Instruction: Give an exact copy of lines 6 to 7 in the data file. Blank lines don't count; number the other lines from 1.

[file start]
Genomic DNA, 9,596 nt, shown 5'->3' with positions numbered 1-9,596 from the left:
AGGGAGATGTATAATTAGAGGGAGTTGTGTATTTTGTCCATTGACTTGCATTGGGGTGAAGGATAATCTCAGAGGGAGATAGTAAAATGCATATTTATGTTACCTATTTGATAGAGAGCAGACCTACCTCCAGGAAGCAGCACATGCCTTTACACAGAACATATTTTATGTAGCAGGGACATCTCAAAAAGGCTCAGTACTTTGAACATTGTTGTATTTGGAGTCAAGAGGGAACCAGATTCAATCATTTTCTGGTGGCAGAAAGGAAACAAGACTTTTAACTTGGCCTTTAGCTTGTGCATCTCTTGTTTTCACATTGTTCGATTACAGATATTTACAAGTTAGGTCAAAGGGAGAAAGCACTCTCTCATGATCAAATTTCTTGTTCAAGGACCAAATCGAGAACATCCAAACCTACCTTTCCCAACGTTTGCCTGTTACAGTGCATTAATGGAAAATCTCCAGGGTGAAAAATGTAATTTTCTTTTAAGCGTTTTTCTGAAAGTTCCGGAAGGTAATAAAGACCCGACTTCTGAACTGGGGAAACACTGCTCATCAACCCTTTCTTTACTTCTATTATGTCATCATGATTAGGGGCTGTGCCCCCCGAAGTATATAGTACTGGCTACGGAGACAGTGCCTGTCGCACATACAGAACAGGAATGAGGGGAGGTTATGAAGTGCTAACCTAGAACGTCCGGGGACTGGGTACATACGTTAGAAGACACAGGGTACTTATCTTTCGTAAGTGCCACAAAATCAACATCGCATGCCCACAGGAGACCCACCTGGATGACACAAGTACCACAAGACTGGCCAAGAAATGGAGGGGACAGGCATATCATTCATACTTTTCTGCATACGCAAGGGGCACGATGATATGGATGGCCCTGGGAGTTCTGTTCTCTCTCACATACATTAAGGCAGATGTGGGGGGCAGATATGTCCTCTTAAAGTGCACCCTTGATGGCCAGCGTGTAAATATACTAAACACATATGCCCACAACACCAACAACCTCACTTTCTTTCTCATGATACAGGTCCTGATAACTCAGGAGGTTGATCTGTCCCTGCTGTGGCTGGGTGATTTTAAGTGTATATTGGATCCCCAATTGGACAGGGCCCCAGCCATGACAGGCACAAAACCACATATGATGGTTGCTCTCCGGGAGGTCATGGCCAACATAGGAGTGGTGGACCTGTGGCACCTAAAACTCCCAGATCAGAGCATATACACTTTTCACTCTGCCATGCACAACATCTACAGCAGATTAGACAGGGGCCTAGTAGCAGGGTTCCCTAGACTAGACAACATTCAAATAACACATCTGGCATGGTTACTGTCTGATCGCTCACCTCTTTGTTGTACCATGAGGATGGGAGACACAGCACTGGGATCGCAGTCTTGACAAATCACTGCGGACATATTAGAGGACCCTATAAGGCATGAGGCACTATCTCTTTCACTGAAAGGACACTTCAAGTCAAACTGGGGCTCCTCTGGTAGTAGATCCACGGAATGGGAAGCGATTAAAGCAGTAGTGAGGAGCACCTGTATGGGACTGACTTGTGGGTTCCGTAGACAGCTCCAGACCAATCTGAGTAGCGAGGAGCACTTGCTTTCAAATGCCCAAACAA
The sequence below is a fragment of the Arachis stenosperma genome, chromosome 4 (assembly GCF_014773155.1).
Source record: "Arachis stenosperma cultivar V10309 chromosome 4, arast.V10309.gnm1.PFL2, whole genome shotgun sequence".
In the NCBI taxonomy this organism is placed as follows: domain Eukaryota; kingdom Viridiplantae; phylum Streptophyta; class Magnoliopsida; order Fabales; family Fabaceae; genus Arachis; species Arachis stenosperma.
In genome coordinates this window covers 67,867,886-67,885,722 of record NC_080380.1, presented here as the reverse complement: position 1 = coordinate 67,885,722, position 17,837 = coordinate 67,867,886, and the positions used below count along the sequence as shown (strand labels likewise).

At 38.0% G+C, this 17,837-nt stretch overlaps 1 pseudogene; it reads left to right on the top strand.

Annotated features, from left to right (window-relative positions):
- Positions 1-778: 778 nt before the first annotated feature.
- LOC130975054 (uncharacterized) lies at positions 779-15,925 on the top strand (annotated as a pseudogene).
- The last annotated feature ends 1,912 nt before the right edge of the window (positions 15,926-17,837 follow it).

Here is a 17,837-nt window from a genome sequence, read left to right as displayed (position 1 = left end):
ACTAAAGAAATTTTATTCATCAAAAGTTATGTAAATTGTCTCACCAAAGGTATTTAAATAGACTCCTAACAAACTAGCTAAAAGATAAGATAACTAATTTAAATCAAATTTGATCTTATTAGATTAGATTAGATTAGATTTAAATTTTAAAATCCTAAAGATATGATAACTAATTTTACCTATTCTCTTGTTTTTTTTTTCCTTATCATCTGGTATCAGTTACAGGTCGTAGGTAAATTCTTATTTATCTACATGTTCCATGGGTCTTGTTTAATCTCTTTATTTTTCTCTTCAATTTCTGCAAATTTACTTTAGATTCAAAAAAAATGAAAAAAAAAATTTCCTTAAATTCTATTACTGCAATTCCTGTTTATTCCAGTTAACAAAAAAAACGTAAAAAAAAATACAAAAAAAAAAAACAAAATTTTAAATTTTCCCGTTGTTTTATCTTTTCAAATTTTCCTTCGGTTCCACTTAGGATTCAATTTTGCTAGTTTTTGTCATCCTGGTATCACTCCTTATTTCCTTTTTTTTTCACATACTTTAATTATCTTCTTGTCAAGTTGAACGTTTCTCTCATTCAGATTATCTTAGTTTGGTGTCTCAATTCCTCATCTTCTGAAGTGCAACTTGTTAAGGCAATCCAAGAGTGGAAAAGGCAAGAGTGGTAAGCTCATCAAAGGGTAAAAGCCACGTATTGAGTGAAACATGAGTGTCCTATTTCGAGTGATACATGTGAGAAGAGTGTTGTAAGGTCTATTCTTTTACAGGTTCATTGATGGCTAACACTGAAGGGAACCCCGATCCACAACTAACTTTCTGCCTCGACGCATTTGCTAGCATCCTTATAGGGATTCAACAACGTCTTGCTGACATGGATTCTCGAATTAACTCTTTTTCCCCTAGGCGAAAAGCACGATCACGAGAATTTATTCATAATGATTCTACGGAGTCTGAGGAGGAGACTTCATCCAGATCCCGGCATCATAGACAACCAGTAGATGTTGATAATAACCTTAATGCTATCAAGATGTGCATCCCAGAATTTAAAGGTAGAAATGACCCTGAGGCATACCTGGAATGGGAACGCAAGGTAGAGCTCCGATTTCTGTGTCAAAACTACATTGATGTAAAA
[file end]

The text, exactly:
In genome coordinates this window covers 67,867,886-67,885,722 of record NC_080380.1, presented here as the reverse complement: position 1 = coordinate 67,885,722, position 17,837 = coordinate 67,867,886, and the positions used below count along the sequence as shown (strand labels likewise).

At 38.0% G+C, this 17,837-nt stretch overlaps 1 pseudogene; it reads left to right on the top strand.